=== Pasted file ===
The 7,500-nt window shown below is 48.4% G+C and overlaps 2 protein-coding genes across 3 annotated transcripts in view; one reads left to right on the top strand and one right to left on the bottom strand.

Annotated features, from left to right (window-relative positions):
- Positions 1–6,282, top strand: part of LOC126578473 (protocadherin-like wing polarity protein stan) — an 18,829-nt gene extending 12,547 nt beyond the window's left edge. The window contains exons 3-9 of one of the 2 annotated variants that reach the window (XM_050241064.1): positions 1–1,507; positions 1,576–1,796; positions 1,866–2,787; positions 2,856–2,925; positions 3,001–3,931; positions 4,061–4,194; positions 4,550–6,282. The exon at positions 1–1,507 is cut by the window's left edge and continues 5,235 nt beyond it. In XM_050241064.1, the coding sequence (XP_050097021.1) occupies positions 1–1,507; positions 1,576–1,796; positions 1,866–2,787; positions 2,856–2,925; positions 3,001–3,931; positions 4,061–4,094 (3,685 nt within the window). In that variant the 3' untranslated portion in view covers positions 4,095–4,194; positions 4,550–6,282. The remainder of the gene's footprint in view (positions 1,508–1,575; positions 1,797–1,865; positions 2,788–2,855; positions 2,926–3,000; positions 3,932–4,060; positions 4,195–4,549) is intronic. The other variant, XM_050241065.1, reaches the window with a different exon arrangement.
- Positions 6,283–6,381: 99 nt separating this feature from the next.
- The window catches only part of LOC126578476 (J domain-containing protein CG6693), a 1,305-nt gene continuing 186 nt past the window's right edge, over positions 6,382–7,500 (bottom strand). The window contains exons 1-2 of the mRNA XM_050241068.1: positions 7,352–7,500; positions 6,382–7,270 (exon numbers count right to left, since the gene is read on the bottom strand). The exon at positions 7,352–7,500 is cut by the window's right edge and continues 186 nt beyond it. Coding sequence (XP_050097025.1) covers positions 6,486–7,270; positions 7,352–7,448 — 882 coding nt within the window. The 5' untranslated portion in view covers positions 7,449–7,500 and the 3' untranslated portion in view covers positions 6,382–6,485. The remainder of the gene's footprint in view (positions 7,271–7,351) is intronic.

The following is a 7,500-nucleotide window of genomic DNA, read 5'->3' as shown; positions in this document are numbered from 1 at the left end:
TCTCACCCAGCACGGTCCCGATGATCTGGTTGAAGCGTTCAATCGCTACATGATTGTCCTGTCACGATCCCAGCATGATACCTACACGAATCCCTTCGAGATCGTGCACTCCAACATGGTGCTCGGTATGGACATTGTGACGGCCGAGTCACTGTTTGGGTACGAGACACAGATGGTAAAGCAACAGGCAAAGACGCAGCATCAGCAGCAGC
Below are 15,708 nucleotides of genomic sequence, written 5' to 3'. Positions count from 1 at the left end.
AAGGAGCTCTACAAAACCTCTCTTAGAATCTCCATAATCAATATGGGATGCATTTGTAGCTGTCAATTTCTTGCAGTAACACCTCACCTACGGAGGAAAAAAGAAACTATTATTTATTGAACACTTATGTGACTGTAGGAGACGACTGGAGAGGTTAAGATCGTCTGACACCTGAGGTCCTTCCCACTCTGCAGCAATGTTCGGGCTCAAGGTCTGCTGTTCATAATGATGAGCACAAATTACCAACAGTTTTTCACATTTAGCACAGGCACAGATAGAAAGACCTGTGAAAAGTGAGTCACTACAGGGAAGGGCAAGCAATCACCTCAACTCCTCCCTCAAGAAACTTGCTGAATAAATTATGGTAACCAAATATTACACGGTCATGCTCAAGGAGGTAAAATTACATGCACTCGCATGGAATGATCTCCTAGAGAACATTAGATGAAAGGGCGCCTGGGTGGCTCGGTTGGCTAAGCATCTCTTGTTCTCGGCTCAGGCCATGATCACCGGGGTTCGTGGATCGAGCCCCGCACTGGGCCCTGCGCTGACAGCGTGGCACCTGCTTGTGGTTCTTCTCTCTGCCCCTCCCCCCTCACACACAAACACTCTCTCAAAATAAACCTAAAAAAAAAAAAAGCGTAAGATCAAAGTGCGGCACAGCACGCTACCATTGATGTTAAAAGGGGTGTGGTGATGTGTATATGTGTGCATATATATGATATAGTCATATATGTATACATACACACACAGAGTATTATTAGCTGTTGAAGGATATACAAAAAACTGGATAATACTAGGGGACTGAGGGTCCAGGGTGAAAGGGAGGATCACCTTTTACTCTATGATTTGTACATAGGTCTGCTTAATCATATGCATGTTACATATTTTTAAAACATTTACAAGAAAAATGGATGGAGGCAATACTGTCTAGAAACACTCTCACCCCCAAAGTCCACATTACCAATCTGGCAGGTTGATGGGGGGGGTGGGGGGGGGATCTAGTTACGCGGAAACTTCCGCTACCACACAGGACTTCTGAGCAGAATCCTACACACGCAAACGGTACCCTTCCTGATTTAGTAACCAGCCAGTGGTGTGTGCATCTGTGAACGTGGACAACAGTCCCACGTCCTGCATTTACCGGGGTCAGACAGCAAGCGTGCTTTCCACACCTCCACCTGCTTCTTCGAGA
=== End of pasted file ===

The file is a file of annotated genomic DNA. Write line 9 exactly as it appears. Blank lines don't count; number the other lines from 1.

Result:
AAGGAGCTCTACAAAACCTCTCTTAGAATCTCCATAATCAATATGGGATGCATTTGTAGCTGTCAATTTCTTGCAGTAACACCTCACCTACGGAGGAAAAAAGAAACTATTATTTATTGAACACTTATGTGACTGTAGGAGACGACTGGAGAGGTTAAGATCGTCTGACACCTGAGGTCCTTCCCACTCTGCAGCAATGTTCGGGCTCAAGGTCTGCTGTTCATAATGATGAGCACAAATTACCAACAGTTTTTCACATTTAGCACAGGCACAGATAGAAAGACCTGTGAAAAGTGAGTCACTACAGGGAAGGGCAAGCAATCACCTCAACTCCTCCCTCAAGAAACTTGCTGAATAAATTATGGTAACCAAATATTACACGGTCATGCTCAAGGAGGTAAAATTACATGCACTCGCATGGAATGATCTCCTAGAGAACATTAGATGAAAGGGCGCCTGGGTGGCTCGGTTGGCTAAGCATCTCTTGTTCTCGGCTCAGGCCATGATCACCGGGGTTCGTGGATCGAGCCCCGCACTGGGCCCTGCGCTGACAGCGTGGCACCTGCTTGTGGTTCTTCTCTCTGCCCCTCCCCCCTCACACACAAACACTCTCTCAAAATAAACCTAAAAAAAAAAAAAGCGTAAGATCAAAGTGCGGCACAGCACGCTACCATTGATGTTAAAAGGGGTGTGGTGATGTGTATATGTGTGCATATATATGATATAGTCATATATGTATACATACACACACAGAGTATTATTAGCTGTTGAAGGATATACAAAAAACTGGATAATACTAGGGGACTGAGGGTCCAGGGTGAAAGGGAGGATCACCTTTTACTCTATGATTTGTACATAGGTCTGCTTAATCATATGCATGTTACATATTTTTAAAACATTTACAAGAAAAATGGATGGAGGCAATACTGTCTAGAAACACTCTCACCCCCAAAGTCCACATTACCAATCTGGCAGGTTGATGGGGGGGGTGGGGGGGGGATCTAGTTACGCGGAAACTTCCGCTACCACACAGGACTTCTGAGCAGAATCCTACACACGCAAACGGTACCCTTCCTGATTTAGTAACCAGCCAGTGGTGTGTGCATCTGTGAACGTGGACAACAGTCCCACGTCCTGCATTTACCGGGGTCAGACAGCAAGCGTGCTTTCCACACCTCCACCTGCTTCTTCGAGA